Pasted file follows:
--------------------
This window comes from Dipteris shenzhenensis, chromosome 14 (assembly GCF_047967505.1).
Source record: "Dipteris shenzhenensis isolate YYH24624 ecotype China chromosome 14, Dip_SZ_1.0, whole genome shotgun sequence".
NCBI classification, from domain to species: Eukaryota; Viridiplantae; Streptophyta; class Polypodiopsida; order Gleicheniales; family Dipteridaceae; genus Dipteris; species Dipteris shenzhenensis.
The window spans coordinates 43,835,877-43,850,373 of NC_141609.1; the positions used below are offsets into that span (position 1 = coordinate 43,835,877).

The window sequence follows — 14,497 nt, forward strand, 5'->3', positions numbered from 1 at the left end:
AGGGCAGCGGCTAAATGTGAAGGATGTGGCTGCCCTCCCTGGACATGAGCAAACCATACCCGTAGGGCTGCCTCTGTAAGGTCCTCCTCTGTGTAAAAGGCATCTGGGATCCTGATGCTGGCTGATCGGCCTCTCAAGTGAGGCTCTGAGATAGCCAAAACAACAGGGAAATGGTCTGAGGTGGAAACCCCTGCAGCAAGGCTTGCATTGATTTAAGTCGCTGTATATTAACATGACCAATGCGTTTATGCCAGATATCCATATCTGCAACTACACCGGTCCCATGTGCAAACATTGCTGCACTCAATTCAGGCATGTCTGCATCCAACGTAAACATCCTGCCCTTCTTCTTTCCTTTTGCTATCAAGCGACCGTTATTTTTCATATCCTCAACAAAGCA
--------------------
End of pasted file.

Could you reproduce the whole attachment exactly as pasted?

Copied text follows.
This window comes from Dipteris shenzhenensis, chromosome 14 (assembly GCF_047967505.1).
Source record: "Dipteris shenzhenensis isolate YYH24624 ecotype China chromosome 14, Dip_SZ_1.0, whole genome shotgun sequence".
NCBI classification, from domain to species: Eukaryota; Viridiplantae; Streptophyta; class Polypodiopsida; order Gleicheniales; family Dipteridaceae; genus Dipteris; species Dipteris shenzhenensis.
The window spans coordinates 43,835,877-43,850,373 of NC_141609.1; the positions used below are offsets into that span (position 1 = coordinate 43,835,877).

The window sequence follows — 14,497 nt, forward strand, 5'->3', positions numbered from 1 at the left end:
AGGGCAGCGGCTAAATGTGAAGGATGTGGCTGCCCTCCCTGGACATGAGCAAACCATACCCGTAGGGCTGCCTCTGTAAGGTCCTCCTCTGTGTAAAAGGCATCTGGGATCCTGATGCTGGCTGATCGGCCTCTCAAGTGAGGCTCTGAGATAGCCAAAACAACAGGGAAATGGTCTGAGGTGGAAACCCCTGCAGCAAGGCTTGCATTGATTTAAGTCGCTGTATATTAACATGACCAATGCGTTTATGCCAGATATCCATATCTGCAACTACACCGGTCCCATGTGCAAACATTGCTGCACTCAATTCAGGCATGTCTGCATCCAACGTAAACATCCTGCCCTTCTTCTTTCCTTTTGCTATCAAGCGACCGTTATTTTTCATATCCTCAACAAAGCA